An Israeli court charged two Druze from the Golan Heights with murder Monday in the mob killing of a Syrian rebel who was being taken to an Israeli hospital for treatment.
The grisly attack in June highlighted the anger and suspicion among Israel’s Druze that Israeli hospitals may be treating Islamists who are attacking Druze villages in Syria.
Bashira Mahmoud, 48, and Amal Abu Salah, 21, were allegedly among a mob of residents from the village of Majdal Shams who attacked an Israeli military ambulance as it wound through the hairpin turns of the village at night in late June, according to the indictment, which was issued by the Nazareth District Court.
The ambulance carried two Syrians, Munzer Halil and Ala Shaaban, who suffered gunshot wounds to their lower bodies. The mob shattered the ambulance windows, dragged the two Syrians to the asphalt and bludgeoned them.
Abu Salah is accused of battering Halil with a board and of pounding a stone into his hip. Mahmoud is also accused of hurling a stone at Halil’s upper body. Halil died of his wounds; Shaaban is still recovering from a cracked skull and other injuries in an Israeli hospital after numerous operations.
Police spokeswoman Luba Samri said 27 other suspects in the killing were arrested and later released. Police are still investigating several of them, she said.
Israel offers humanitarian assistance to Syrians but does not check whether they belong to secular, Islamist, or regime forces. The assistance is partly a goodwill gesture and partly a tactic to give Israel contacts across Syria’s unraveling society, according to Yoram Schweitzer, a counterterrorism expert at Israel’s Institute for National Security Studies.
The Druze sect is an offshoot of Shiite Islam that dates to the 10th century. Its members in Syria, Lebanon, Israel and Jordan, where they swear allegiance to the national government and serve in the army. Nearly all of the men among the 110,000 Druze citizens of Israel do military service.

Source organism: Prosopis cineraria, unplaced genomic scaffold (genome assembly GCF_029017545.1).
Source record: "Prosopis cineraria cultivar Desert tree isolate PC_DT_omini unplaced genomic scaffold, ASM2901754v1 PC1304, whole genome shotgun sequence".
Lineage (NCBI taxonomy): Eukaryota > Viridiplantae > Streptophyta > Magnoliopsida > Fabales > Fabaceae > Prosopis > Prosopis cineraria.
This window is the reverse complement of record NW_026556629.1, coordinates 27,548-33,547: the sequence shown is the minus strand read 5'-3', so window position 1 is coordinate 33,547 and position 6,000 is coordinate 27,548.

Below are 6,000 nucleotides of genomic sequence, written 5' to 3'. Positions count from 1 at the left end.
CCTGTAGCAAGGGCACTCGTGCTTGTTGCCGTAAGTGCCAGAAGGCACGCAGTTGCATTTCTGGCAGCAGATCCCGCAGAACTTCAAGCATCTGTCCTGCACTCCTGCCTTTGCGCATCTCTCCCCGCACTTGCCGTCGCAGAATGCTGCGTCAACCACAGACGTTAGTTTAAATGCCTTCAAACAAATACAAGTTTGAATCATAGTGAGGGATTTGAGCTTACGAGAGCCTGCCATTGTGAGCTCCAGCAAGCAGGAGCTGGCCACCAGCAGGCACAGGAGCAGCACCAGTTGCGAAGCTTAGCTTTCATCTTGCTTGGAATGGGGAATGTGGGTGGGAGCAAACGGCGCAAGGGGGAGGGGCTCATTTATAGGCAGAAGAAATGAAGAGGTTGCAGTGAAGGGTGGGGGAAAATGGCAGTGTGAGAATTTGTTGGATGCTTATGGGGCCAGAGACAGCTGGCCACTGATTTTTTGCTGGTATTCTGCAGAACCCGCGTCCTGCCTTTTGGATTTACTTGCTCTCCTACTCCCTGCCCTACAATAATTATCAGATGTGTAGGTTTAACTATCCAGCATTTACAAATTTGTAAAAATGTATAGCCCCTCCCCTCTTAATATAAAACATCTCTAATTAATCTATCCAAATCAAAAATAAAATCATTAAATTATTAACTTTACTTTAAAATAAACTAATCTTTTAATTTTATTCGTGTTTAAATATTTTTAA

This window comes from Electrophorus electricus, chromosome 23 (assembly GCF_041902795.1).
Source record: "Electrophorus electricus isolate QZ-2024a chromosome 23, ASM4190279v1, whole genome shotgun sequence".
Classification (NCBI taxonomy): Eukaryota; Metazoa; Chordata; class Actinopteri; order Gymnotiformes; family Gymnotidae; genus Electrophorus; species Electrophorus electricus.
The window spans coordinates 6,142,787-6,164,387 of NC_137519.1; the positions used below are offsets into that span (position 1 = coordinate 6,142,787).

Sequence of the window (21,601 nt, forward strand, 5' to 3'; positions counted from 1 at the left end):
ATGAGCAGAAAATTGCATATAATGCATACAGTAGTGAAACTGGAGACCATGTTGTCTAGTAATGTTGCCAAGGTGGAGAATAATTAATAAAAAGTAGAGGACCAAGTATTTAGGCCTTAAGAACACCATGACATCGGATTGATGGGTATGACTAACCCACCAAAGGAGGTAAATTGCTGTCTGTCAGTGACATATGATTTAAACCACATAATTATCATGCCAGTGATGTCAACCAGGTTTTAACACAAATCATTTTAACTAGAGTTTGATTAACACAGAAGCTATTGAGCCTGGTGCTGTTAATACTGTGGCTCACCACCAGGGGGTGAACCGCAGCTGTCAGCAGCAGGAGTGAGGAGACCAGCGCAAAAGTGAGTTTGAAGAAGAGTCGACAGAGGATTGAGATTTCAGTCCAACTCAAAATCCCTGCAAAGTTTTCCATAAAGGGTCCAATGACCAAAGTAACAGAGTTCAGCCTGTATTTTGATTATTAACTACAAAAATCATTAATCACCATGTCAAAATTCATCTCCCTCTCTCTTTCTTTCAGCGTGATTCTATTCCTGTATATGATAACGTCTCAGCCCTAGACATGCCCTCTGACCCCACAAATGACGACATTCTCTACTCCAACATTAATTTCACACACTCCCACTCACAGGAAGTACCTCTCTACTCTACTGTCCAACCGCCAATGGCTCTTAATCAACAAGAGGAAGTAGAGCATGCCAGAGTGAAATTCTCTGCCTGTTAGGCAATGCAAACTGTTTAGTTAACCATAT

An additional 20,000 Druze live in the Golan Heights, which Israel captured from Syria in 1967; Druze in the Golan largely maintain Syrian citizenship in protest of Israeli rule.
The crumbling of President Bashar Assad’s government has left the Druze in Syria vulnerable to attacks from Sunni Muslim extremists, who see Druze as both heretics and enemy soldiers.
In the weeks before the slaying outside Majdal Shams, members of the Nusra Front, al Qaida’s Syrian affiliate, slaughtered 20 Syrian Druze in the province of Idlib and surrounded the Druze village of Hader in southern Syria.
Druze across Israel and the Golan protested the attacks on their brethren in Syria, raised more than $2 million to pay for weapons, and lambasted Israel for treating Syrian Islamists in its hospitals.
After the attack in June, Majdal Shams council head Dolan Abu Saleh walked his town’s streets and parks, urging local youths to use better judgment.
“We condemn completely these outbursts,” he told McClatchy. “ The result can really bring problems to the Druze on the other side.”
Israeli Prime Minister Benjamin Netanyahu urged the Druze to avoid vigilante acts.
“We are a country of law and are not a part of the anarchy that is spreading around us,” he said.
Israel has sworn it will not allow a Druze genocide, but it has provided few specifics on how it would be able to help Druze inside Syria.
Cheslow is a McClatchy special correspondent.